@satellite73

- angela210793

@satellite73

- jamiebookeater

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- angela210793

|dw:1341334653707:dw|

- anonymous

ick
i think the idea is to write the denominator as a single trig function

- angela210793

:O i thought maybe to split and take 2 fractions O.o

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## More answers

- angela210793

but idk how to do tht -_-

- anonymous

it is going to be \(5\sin(x+\theta)\) but i don't see a nice form for \(\theta=\tan^{-1}(\frac{4}{3})\)

- anonymous

actually it doesn't matter because \(\theta\) is a constant
also i made a mistake, it is
\(5\sin(x-\theta)\) still no matter

- anonymous

i don't think there is a snappier way to do this. let me think for a second

- angela210793

okok

- anonymous

ok no i can't think of a better way, and also i tried wolfram and what a disaster
what you need to know is
\[a\sin(x)+b\cos(x)=\sqrt{a^2+b^2}\sin(x+\theta)\] where \(tan(\theta)=\frac{b}{a}\)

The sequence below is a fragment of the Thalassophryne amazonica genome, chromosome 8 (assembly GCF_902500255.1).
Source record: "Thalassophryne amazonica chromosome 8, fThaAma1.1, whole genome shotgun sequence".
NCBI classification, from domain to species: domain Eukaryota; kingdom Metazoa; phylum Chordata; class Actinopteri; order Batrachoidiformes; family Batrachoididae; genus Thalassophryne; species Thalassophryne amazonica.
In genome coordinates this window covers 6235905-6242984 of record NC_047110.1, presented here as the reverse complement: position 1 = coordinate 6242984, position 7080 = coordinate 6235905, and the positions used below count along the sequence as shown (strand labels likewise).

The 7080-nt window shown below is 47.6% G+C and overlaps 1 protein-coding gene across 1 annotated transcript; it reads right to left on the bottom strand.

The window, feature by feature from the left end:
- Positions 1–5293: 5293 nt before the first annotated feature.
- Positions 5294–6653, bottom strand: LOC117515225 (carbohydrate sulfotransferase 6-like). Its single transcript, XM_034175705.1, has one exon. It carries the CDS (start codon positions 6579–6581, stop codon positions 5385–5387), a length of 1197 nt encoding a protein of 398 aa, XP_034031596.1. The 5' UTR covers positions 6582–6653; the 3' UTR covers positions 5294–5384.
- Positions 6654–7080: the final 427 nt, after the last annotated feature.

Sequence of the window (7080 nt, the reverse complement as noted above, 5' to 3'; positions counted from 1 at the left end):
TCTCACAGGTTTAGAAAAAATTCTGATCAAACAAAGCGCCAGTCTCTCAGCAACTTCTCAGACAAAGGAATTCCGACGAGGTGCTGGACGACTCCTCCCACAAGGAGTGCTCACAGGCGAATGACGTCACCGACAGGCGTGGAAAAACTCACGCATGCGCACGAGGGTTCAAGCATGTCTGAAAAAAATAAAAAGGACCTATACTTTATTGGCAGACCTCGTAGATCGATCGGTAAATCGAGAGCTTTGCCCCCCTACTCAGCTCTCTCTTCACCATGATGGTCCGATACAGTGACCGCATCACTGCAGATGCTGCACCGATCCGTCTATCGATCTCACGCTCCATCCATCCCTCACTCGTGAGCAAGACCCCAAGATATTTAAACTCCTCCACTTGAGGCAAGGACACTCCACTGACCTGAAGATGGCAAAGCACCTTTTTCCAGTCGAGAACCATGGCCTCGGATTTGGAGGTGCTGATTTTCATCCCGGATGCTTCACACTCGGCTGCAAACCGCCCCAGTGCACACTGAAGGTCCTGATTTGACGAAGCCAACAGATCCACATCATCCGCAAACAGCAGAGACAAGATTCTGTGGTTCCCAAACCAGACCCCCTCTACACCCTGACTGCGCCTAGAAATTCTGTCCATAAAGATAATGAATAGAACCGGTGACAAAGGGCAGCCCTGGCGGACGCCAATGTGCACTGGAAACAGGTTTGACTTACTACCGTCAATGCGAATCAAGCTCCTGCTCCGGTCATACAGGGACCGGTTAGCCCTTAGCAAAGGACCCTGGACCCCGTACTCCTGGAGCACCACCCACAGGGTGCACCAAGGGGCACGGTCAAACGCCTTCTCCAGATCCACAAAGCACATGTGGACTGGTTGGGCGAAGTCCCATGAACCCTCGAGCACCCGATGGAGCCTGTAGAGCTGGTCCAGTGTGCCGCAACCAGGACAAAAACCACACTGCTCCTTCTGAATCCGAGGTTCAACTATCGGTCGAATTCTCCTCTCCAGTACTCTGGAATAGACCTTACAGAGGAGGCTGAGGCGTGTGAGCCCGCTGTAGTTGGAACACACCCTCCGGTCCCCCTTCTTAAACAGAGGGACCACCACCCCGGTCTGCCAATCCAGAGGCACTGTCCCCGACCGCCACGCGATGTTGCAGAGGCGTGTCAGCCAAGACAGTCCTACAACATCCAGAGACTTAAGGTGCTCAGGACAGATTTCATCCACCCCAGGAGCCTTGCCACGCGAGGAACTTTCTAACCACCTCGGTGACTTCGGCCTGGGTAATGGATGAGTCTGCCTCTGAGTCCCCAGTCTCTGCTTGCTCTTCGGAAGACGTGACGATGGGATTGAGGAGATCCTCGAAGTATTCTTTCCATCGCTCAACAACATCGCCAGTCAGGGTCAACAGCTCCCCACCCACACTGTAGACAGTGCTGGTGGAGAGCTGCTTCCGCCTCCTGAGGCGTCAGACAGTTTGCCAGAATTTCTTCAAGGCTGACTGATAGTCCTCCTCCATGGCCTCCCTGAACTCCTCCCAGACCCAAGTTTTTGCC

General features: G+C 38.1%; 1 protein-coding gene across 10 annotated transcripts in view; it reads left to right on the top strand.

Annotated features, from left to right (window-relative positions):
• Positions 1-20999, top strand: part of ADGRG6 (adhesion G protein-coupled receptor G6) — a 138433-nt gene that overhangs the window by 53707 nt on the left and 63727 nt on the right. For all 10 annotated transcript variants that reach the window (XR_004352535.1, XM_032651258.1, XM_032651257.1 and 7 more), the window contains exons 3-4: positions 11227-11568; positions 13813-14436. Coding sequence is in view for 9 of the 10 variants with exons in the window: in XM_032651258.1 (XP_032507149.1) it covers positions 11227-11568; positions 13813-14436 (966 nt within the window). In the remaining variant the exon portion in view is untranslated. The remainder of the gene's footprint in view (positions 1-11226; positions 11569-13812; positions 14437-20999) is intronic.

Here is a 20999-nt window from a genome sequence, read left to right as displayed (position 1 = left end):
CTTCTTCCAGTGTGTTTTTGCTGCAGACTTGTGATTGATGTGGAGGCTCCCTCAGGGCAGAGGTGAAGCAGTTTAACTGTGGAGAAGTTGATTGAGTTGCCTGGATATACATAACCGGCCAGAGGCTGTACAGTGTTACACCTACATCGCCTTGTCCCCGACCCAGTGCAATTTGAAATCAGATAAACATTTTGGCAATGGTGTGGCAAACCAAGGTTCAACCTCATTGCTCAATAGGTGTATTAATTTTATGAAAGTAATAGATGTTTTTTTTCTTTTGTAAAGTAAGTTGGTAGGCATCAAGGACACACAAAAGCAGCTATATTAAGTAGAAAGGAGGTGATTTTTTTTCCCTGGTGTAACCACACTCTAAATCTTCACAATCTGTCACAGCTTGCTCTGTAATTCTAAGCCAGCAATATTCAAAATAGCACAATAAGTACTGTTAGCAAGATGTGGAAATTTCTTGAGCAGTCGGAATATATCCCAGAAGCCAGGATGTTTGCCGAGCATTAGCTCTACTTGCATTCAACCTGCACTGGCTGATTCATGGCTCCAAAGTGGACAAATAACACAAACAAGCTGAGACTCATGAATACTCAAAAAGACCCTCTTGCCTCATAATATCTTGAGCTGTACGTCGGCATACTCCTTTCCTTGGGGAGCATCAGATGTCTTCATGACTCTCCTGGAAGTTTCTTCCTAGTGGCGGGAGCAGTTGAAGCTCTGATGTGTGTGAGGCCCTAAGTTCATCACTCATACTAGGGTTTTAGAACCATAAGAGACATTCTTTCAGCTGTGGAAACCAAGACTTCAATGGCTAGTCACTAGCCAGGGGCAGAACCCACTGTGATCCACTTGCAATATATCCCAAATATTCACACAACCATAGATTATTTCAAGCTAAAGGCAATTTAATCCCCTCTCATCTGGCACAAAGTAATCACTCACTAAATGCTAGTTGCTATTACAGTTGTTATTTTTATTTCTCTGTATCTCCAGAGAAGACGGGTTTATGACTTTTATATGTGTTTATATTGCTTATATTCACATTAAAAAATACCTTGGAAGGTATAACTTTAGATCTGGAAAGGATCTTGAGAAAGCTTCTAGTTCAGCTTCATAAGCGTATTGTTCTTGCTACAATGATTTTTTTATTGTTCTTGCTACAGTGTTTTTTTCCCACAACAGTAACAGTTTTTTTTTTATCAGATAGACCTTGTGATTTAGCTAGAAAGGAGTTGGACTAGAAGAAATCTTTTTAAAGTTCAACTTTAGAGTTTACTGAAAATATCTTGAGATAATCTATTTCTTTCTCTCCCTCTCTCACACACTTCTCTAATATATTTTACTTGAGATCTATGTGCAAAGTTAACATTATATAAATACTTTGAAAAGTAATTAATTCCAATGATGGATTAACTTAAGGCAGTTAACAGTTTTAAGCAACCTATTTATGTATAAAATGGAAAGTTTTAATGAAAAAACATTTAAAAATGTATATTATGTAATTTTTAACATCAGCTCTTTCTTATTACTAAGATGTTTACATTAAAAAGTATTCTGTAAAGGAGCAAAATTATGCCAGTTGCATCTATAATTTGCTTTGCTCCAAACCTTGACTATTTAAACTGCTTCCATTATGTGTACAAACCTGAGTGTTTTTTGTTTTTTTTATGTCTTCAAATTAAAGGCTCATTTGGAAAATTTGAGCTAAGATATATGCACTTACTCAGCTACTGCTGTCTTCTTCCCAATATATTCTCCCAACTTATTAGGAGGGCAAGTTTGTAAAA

- angela210793

hmmmm....suppose i know tht....how to use it O.o

- anonymous

well then it is easy, especially if you have a table of integrals
this becomes
\[\frac{1}{5}\int\csc\left(x-\tan^{-1}(\frac{4}{3})\right)\]

- anonymous

don't worry about the arctan part, that is a number

- anonymous

so all you need to do is look up the anti derivative of cosecant and you are done

- anonymous

here is a video explanation
http://www.youtube.com/watch?v=STUh3ni4l50

- angela210793

hmmmm....we've never use secant...wht is it?

- anonymous

cosecant
it is the reciprocal of sine

- anonymous

integral is
\[\int csc(x)dx=-\ln(\cot(x)+\csc(x))\]
if you have not used this i really have no idea how you are supposed to do this problem
maybe multiply top and bottom by the conjugate?

- angela210793

:/....ok..
thank you Sir :D

- anonymous

maybe we can get some help
i will repost there might be a snappy trick

- angela210793

okk

- anonymous

maybe myininaya has a snappy way
multiply top and bottom by \(3\sin(x)+4\cos(x)\) maybe?

- myininaya

I don't know @satellite73 I like what you did.

- anonymous

ok then i will stick to that. thanks

- myininaya

I actually think what sat did was probably the most snappiest thing you can do for this type of integral

- anonymous

If we replace sinx by 2tan(x/2)/(1 + tan^2(x/2),

- angela210793

sec=1/cosx????

- myininaya

yes @angela210793
sec(x)=1/(cos(x))
csc(x)=1/(sin(x))

- angela210793

ok....thanks guys :D

- anonymous

\[\huge sinx = \frac{2\tan \frac{x}{2}}{1+ \tan^2\frac{x}{2}}\]
\[\huge cosx = \frac{1 - \tan^2\frac{x}{2}}{1+ \tan^2\frac{x}{2}}\]

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